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#ActualHamsta

Posted 27 October 2012 - 01:44 PM

It seems as though my portfolio isn't spectacular enough to have an American studio go through the effort and cost of sponsoring me for a work permit.
While I am constantly working on my skills, I am also looking at other ways to make it easier to get hired.


I want a degree because I need more time. Time to work on my portfolio, time to expand my network and get more people, and maybe finally hit the person that will hire me, time for the economy to possibly improve, and if I successfully complete my degree: a year of Optional Practical Training (OPT) in which I can legally work in the US for 12 months, without the person hiring me having to worry about sponsorship.

If I can get paid to complete my Master's, wouldn't that be better than paying tuition, in every possible way? As an international student I would only be able to work on-campus in any case.
I currently do not have a job. Even if I did, it is likely that I would have to quit once I relocate across the Atlantic.

I am not considering a Master's in Art, L. Spiro nor did I ever claim concept art is the only direction I'm pursuing, it is only the end goal, and the first thing people will notice in my portfolio. Dig a little deeper and you will find I can do pixel art, vectors and 2D and 3D animation.

1.He does a lot of things, and while not the best in any of those things he does what we need at an acceptable level, and he lives near our studio.
2.He does a lot of things, and while not the best in any of those things he does what we need at an acceptable level, but he lives in Israel, and we'll need to pay a couple thousand bucks, fill out form correctly, and wait for results.

Guess who gets the job?

That's why I'm looking into the: we have a lot of decent local artists, decent local programmers, decent local designers and decent local sound engineers to choose from, but we really need a <insert super specific role here>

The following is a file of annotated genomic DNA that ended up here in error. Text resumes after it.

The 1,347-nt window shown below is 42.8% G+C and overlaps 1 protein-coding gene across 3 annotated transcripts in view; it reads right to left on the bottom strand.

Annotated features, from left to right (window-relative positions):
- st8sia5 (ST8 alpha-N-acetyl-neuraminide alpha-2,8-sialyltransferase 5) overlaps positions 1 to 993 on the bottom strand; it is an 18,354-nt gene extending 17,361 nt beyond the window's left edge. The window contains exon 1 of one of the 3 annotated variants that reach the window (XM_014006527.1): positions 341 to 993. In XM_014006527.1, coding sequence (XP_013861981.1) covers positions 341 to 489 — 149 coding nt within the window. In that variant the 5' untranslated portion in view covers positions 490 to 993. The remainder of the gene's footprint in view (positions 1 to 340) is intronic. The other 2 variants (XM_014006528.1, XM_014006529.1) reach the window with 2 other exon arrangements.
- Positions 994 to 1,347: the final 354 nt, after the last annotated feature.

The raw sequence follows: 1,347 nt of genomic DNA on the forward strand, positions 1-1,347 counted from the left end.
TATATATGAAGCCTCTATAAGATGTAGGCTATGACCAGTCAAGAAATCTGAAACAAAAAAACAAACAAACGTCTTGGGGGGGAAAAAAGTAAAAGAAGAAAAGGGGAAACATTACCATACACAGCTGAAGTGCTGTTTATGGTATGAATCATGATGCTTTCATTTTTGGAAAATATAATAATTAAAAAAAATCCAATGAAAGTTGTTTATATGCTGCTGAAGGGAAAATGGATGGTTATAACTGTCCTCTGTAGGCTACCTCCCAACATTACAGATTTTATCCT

edit: another caveat I almost forgot about.
The OPT must be done in the field you studied. Can't go legally flipping burgers for McDonald's if you graduate from an architecture program.

#1Hamsta

Posted 27 October 2012 - 12:14 PM

It seems as though my portfolio isn't spectacular enough to have an American studio go through the effort and cost of sponsoring me for a work permit.
While I am constantly working on my skills, I am also looking at other ways to make it easier to get hired.


I want a degree because I need more time. Time to work on my portfolio, time to expand my network and get more people, and maybe finally hit the person that will hire me, time for the economy to possibly improve, and if I successfully complete my degree: a year of Optional Practical Training (OPT) in which I can legally work in the US for 12 months, without the person hiring me having to worry about sponsorship.

If I can get paid to complete my Master's, wouldn't that be better than paying tuition, in every possible way? As an international student I would only be able to work on-campus in any case.
I currently do not have a job. Even if I did, it is likely that I would have to quit once I relocate across the Atlantic.

I am not considering a Master's in Art, L. Spiro nor did I ever claim concept art is the only direction I'm pursuing, it is only the end goal, and the first thing people will notice in my portfolio. Dig a little deeper and you will find I can do pixel art, vectors and 2D and 3D animation.

1.He does a lot of things, and while not the best in any of those things he does what we need at an acceptable level, and he lives near our studio.
2.He does a lot of things, and while not the best in any of those things he does what we need at an acceptable level, but he lives in Israel, and we'll need to pay a couple thousand bucks, fill out form correctly, and wait for results.

Guess who gets the job?

That's why I'm looking into the: we have a lot of decent local artists, decent local programmers, decent local designers and decent local sound engineers to choose from, but we really need a <insert super specific role here>

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